Founding members of Queen have just become very rich rock icons

The two remaining founding members of Queen should have gone ga ga over how much they are now worth.
Queen in concert
Queen in concert / David Tan/Shinko Music/GettyImages

Brian May was already a wealthy man. He had a projected net worth of $260 million. That is enough to buy a lot of people some very good sandwiches if he wants. But that number will look small compared to the amount of money he is about to acquire.

The only drawback is that Freddie Mercury could not be around for the band's newfound wealth. Mercury passed away in 1991. Upon his death, Mercury had a reported net worth of around $50 million. That would pale to what his new monetary value would be.

The reason for this is that Queen has sold its back catalog and some other rights to Sony Music for a reported one billion pounds. That equates to $1,27 billion. Sure, there will be attorney fees involved and other trivialities, but assuming that the band would basically split the sale of their songs to Sony, each member would likely get around 200 million pounds.

Founding members of Queen just massively increased their income with new Sony Music deal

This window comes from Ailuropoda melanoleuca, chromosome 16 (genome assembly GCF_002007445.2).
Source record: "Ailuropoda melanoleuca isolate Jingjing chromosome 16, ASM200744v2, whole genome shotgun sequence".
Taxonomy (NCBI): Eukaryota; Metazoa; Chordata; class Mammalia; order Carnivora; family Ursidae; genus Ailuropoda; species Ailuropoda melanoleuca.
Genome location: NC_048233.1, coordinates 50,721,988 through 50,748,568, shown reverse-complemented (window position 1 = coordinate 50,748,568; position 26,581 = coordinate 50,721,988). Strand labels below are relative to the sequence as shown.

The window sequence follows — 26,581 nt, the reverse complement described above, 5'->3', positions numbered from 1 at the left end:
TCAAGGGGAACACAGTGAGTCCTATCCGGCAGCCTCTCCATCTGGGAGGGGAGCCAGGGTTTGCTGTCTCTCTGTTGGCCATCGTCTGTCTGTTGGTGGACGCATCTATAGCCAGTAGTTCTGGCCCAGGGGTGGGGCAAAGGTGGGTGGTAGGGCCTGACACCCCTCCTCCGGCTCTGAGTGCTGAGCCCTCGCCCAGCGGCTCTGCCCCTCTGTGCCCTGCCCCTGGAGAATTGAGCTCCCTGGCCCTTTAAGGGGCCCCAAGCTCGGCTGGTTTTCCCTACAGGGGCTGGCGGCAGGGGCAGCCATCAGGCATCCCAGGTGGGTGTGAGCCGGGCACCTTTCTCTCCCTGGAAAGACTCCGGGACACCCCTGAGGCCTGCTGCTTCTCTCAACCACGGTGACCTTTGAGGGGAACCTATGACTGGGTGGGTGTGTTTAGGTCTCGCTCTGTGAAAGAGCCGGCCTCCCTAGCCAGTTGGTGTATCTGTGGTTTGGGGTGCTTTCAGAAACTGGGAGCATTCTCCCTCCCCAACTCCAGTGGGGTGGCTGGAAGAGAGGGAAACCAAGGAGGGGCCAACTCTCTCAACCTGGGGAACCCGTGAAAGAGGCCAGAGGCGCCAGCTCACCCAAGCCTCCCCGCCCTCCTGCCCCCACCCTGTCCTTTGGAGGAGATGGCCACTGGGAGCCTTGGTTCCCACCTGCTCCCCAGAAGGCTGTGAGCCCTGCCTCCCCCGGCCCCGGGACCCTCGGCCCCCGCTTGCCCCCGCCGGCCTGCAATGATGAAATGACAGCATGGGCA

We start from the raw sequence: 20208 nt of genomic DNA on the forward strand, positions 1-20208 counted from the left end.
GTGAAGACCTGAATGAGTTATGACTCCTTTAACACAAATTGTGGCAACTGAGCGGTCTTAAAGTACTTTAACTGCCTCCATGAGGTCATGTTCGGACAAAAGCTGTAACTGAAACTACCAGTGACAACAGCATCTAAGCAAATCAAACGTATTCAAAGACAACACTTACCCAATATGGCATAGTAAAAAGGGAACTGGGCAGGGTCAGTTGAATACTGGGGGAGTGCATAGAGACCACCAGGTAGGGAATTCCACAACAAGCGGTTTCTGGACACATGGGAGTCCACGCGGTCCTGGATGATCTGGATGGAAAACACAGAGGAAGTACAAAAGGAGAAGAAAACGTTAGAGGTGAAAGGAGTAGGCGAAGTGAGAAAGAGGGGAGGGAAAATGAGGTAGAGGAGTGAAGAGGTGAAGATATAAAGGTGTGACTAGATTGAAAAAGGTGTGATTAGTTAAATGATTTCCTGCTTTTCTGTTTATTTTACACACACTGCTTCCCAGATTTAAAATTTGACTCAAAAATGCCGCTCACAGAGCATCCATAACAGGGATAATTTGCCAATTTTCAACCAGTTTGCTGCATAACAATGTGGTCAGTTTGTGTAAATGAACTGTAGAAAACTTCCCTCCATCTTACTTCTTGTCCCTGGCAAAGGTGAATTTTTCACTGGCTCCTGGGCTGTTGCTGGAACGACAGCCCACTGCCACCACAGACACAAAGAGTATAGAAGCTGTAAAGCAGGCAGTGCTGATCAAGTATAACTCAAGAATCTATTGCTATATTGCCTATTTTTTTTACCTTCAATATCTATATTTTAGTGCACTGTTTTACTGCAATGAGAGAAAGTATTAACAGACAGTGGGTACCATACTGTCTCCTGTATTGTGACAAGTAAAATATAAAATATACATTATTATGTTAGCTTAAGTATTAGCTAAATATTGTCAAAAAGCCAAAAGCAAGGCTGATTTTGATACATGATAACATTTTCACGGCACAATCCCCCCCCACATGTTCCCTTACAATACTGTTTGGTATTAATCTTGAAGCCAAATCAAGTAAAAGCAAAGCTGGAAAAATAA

There has been no reported breakdown of how the money will be split, but no matter how the wealth is we can assume the living founding members of the group - guitarist Brian May, drummer Roger Taylor, and bassist John Deacon (Deacon retired from Queen in 1997) - won't have to worry about affording literally anything ever again.

The sale of the rights does not include live performances. Queen has been roaming the earth with vocalist Adam Lambert for a number of years now and they don't have to stop. They will keep what they earn as far as tour dollars go.

Next. Classic rock bands with more than two lead singers. Classic rock bands with more than two lead singers. dark

Sony Music's money will go toward acquiring the rights to Queen's name and likeness. They can use these to sell the band's music however they want. Broadway musical? Metal lunch boxes? Billboards? Whatever. If the company spent more than a billion dollars on gaining the name of Queen one can be sure the world is about to be hit with of Queen-related things.

At least the band is worthy of being over-commercialized. How can one tire of hearing "Bohemian Rhapsody," "Somebody to Love," "We Will Rock You," and many other hits? Let's hope we do not tire because if we thought the group was around everywhere before, Sony Music will probably have Queen's music be a part of everything they do for the foreseeable future.

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